Coronavirus: Former Travel Republic boss backs July 31 customer refund deadline

Coronavirus: Former Travel Republic boss backs July 31 customer refund deadline

VIVID Travel’s Kane Pirie has launched It’s Right To Refund campaign

Demands to change EU package travel rules on refunds have seen some companies act as if they are above the law, the founder of a consumer rights campaign has claimed.

Kane Pirie, managing director of VIVID Travel, launched It’s Right to Refund last week which has seen 5,000 consumers back industry moves for a temporary amnesty on refunds.

Speaking to Travel Weekly in a special COVID-19 webcast on Tuesday, he accused industry regulator the CAA of going missing at a time of “carnage” for the sector when it needs clear guidance.

And he said firms refusing refunds or giving no timescales as to when customers can expect their money back are risking travel being the worst affected business sector by the coronavirus pandemic.

“As far as I am concerned the cash is king concept, that’s a finance director talking. As a managing director it’s not cash it’s trust. People will not buy from shops they do not trust.

“As an industry we need to find a solution that maintains consumer confidence in our businesses, our system of regulation, Atol protection, the whole lot, otherwise the damage of coronavirus will be more devastating for travel than any other sector.”

Pirie explained that Right To Refund has fallen in behind Abta’s push to get an extension enshrined in law to the 14-day refund rule as stipulated under the EU Package Travel Directive.

But he said July 31 was the latest he would accept. Asked about the likelihood of an extension for longer, possibly to March or April next year, he said: “Over my dead body, no chance.”

“This is one of the things I was worried about initially with the proposed change in the law. It opens up a Pandora’s Box where some people in the market now feel they are above the law.

“This is wrong for their customers and it’s bad for everybody who’s worked hard to build up a very good industry with a very good reputation and that’s been thrown overboard quite casually at the moment. I think that’s a big mistake.”

Pirie, a former members of Abta’s board of directors, welcomed association chief executive Mark Tanzer’s promise to crackdown on members not offering refunds, but said outside of the ‘Abta club’, the association has as much authority as the Milky Bar Kid.

CAA ‘inaction’

And he turned his ire on the CAA, who in 2010 Pirie fought a successful criminal prosecution against when it accused him of breaking Atol rules when he was managing director of OTA Travel Republic.

“It’s great that Abta’s saying that for its members, but where’s the regulator. When is the CAA going to regulate the industry?

“I don’t understand how they can just sit in that building in London, that I had the pleasure of going to a few times a long time ago, while there’s carnage in the industry beyond anything we ever expected.”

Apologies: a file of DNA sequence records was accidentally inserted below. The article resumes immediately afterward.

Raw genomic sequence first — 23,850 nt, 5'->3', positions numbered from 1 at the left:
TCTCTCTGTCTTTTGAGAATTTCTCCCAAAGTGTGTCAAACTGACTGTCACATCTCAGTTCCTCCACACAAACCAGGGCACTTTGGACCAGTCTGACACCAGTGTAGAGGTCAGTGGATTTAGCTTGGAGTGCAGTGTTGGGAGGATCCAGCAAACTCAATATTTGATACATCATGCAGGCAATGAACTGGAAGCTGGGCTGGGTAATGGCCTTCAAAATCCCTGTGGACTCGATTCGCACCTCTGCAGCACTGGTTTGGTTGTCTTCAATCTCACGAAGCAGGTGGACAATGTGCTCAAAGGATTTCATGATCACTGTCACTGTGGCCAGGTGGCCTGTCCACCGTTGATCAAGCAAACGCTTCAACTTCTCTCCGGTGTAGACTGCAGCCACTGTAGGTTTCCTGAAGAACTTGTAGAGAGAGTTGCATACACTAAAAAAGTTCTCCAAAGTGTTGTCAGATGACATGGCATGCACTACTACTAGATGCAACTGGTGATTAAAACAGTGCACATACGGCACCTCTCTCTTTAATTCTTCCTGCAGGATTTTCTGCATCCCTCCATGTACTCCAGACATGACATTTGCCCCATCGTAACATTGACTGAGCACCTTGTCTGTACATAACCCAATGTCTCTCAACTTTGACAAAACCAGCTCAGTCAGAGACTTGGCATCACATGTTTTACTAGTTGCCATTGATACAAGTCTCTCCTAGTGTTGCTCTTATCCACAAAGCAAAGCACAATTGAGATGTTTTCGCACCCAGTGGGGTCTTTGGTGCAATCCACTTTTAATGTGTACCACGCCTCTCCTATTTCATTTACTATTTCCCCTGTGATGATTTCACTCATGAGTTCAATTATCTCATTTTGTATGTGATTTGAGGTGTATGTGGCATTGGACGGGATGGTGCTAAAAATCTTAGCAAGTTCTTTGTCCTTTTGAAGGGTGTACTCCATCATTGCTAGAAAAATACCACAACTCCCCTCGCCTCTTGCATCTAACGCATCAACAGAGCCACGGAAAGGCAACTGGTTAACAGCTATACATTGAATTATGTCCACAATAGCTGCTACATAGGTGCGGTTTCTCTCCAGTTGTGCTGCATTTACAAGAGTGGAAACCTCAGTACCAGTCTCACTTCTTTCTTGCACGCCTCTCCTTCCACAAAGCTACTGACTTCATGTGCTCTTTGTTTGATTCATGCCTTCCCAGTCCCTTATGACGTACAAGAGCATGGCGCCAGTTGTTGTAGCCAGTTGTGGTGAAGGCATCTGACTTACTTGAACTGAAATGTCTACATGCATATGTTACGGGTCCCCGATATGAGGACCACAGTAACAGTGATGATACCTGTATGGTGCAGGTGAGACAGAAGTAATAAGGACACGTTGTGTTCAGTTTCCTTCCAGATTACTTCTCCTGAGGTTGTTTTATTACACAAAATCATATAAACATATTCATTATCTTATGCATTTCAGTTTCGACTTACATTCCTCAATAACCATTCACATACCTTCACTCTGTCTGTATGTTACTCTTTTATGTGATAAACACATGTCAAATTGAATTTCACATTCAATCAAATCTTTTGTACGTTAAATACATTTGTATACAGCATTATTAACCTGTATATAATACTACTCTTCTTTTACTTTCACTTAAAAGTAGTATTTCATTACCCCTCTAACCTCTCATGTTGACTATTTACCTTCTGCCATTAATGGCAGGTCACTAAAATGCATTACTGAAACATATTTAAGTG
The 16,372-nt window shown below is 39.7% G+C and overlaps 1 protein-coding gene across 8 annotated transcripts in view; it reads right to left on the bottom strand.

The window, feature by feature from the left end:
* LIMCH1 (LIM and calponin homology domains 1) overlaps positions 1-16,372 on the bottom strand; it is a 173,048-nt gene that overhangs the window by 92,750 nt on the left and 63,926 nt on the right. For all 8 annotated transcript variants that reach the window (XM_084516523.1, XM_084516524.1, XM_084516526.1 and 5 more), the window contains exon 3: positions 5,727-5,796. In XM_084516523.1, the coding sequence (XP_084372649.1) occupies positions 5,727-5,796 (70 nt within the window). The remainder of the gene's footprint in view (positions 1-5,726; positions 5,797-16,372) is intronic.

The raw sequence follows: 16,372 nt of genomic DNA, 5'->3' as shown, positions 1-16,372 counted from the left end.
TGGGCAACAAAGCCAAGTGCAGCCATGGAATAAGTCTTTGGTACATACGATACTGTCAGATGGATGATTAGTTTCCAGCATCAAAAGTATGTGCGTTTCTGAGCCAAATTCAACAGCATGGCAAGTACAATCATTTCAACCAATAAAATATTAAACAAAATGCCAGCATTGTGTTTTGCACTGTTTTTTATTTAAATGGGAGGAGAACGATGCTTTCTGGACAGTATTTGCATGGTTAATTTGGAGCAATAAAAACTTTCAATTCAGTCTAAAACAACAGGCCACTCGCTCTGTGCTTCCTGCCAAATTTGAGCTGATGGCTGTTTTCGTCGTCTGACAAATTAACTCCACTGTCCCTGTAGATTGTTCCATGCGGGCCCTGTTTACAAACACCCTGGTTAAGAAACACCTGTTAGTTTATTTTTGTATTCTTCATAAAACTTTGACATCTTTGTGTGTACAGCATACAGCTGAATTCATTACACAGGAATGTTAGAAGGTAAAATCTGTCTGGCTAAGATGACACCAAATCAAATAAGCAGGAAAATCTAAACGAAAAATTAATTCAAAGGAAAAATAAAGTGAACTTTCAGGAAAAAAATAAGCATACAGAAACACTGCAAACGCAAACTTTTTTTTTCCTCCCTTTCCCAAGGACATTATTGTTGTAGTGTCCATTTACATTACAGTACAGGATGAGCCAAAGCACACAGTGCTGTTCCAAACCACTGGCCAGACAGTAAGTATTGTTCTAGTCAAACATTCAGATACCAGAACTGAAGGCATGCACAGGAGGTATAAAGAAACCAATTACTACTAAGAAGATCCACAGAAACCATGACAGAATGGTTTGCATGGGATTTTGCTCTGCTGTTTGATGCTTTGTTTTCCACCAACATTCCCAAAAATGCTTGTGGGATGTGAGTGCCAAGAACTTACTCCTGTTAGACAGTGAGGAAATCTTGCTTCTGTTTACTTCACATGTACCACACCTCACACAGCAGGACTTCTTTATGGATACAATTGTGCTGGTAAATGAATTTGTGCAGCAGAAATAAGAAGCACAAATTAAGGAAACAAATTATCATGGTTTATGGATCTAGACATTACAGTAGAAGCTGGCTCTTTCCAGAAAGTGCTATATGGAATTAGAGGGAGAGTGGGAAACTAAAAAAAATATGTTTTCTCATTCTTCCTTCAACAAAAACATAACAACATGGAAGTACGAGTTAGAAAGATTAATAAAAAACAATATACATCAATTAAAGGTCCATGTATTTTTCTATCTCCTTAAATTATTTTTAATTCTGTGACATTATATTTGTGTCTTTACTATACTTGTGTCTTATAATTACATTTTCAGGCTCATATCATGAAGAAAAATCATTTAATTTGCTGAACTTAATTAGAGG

Consumer anger

Pirie said he felt for front line staff who are increasingly bearing the brunt of customer anger over refunds. “Try explaining directly to a customer why you need more than four months,” he said.

“What is the justification for any company saying ‘we are in financial distress, thanks very much for the loan, that’s really kind of you for four months, but we’re not actually sure that’s long enough. How about a year?’

“Why can’t they get the money in place by the end of July? Can it be right to go back to the consumer and say thank you very much for saving the travel industry in the UK by giving us four months, but we want to reserve the right to extend that, possibly for another nine to twelve months. That seems to me wholly unnecessary and wholly unreasonable.”

‘Not stirring the pot’

Pirie, who admitted that Abta had made its feelings plain about his Right To Refund campaign and his previous public pronouncements, denied he was “stirring the pot”.

“Some people think I’m trying to play some kind of chess game and I’m trying to bring down the whole industry apart from me,” he said.

“Firstly, that wouldn’t be my ethics, and secondly I don’t think that would be a sensible plan anyway. So, I’m definitely not trying to do that.

“Have a look at the campaign. Who’s actually gone to the public so far and said ‘coronavirus, it’s a nightmare for us, could you led us some money to the end of July?’

“It’s Right To Refund that’s gone to the public. We have the biggest campaign on with customers signing up to say yes, provided it’s fully Atol protected, and provided it is the end of July, we will lend you the money. I think that’s massively positive for the industry.

Pirie added: “I’m an optimist. My hope is that before the week is out the regulator will have sprung into life. We know there is a solution for everybody with the July 31 date enshrined in law.

“I also hope within a month or two we can get back to doing what we are all meant to be doing which is selling holidays and looking after our customers.”